Wednesday, February 19, 2014

Writer Wednesday: Turning the Page

What makes you turn the page of a book? Did the author manage to catch your attention so you had to keep reading to see what happened next? Or did it leave you wondering if you'd wasted your money and should've bought the title with the half nekked cowboy. Well...cowboy for me, maybe you prefer the firefighter or sweet couple holding a baby.

I am in no way an authority qualified in the craft of writing. However, I do love to read and learn about writing. If I can share anything that might betcha. I would love to have an editor critique my blog posts if I could. LOL. So if you have any insight, please by all means--share.

The opening paragraph is our opportunity as authors to grab the attention of the reader. Whether it be an agent or editor, or the all important reader that buys the book. Of course it's important to catch the eye of a person that can get your book to the shelves, but with the availability of self-publishing there are those that bypass the agent/editor route. (Which isn't always a good thing.) But it is vital to reel in the reader so they'll stop thinking about the sink full of dishes needing to be washed, or that the family actually expects to eat dinner on a daily basis. Not that I advocate starving your family because I want you to read my book. But maybe keep sandwich meat, or pre-prepared casseroles, on hand for a quick meal so you don't have to put the book down for long. I personally love my slow-cooker. I've had a few nights where I took a book in the kitchen with me and read while sauce simmered or I was waiting for garlic bread to toast. Usually I can fold clothes or handle other household chores while cooking, but when I get a great book that grabs my attention...I tend to burn the bread. ;)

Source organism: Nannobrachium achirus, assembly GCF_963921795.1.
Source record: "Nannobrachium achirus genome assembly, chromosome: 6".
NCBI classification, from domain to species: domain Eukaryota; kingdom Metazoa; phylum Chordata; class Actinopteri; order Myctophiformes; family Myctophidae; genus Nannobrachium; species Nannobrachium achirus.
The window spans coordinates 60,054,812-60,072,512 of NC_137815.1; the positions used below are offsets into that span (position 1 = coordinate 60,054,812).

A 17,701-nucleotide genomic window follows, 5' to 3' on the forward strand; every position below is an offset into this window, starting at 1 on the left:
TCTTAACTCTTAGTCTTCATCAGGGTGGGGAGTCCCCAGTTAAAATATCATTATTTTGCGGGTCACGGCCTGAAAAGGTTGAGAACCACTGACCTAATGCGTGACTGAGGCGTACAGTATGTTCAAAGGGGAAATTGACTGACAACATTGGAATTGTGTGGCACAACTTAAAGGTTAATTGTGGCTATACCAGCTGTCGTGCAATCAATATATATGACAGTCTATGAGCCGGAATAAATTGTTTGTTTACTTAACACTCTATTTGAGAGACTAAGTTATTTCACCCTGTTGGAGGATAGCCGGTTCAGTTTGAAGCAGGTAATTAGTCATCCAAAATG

Is it the emotion that makes you keep going and wanting more? The element of surprise or the burning need to find out who the woman is and why she is rushing to the hospital? It's the beginning of the book and the chance to introduce the main character/s and premise of the story. It could be a killer opening sentence, several sentences, or a full paragraph. Whatever the length, it is one of the most important elements of a book in my opinion. It sets the tone. There have been several books I've read that I doubted would be worth my time to read but I kept pushing through because I hate to waste money. I also like to keep notes as to what it is that turned me off and use it as an example as what not to do.

The hardest part of writing for me is the first paragraph and where to start. I think it's a difficult task for several authors from what I've understood when talking craft. If the pacing is slow and you're trying too hard to cram character backstory in...then it's probable that the reader has already lost interest. But it's a balance to keep from cramming action down their throat and confuse the reader before they even have a chance to get hooked.

I believe that the balance evens out when the author can begin with a dilemma or the hint of what the conflict will be between the main characters. To give the reader a reason to cheer for the hero/heroine and root for a reward. A reason to care. And proofread, proofread, proofread. Especially if self-publishing is the projected path. I can't count how many books recently that I can instantly tell there wasn't an editor involved in the process. It's easier to swallow when the book is priced at $.99, but it kept the author from going into my must-buy list.

So what about you? Will you keep reading and give the author/story a second chance?


Moira Keith said...

You know...what keeps me going is a connection to the character. If everything else is going slow, but I can connect with the character on some level, I may keep reading just to see if the author pulls it off.

It is difficult to pepper in the right amount of backstory and develop characters the readers care about and feel vested in. I know I try to find that balance though and look for it in books I read as well.

Chelle Sandell said...

I'll usually give the author the benefit of doubt and keep reading, but there have been a few books that I put down and had to go back to.

Sutton Fox said...

If the writer can get me invested in the character I might keep reading. But if I put it down, I won't go back to it.

And if it hasn't been edited at all, the author goes on my Never Buy list. There are just too many good choices to read. And so little time! :)

Very insightful post. Well done!

Chelle Sandell said...

Thank you, Miss Sutton! I just bought a book a couple of days ago and knew it was going to irritate me because of the typos just in the first couple of pages. I couldn't get through the first chapter.

Jennifer Shirk said...

I used to be MUCH more patient about giving an author time to hook me. But now with so many books out, I find I stop reading and move on to another book more often than not.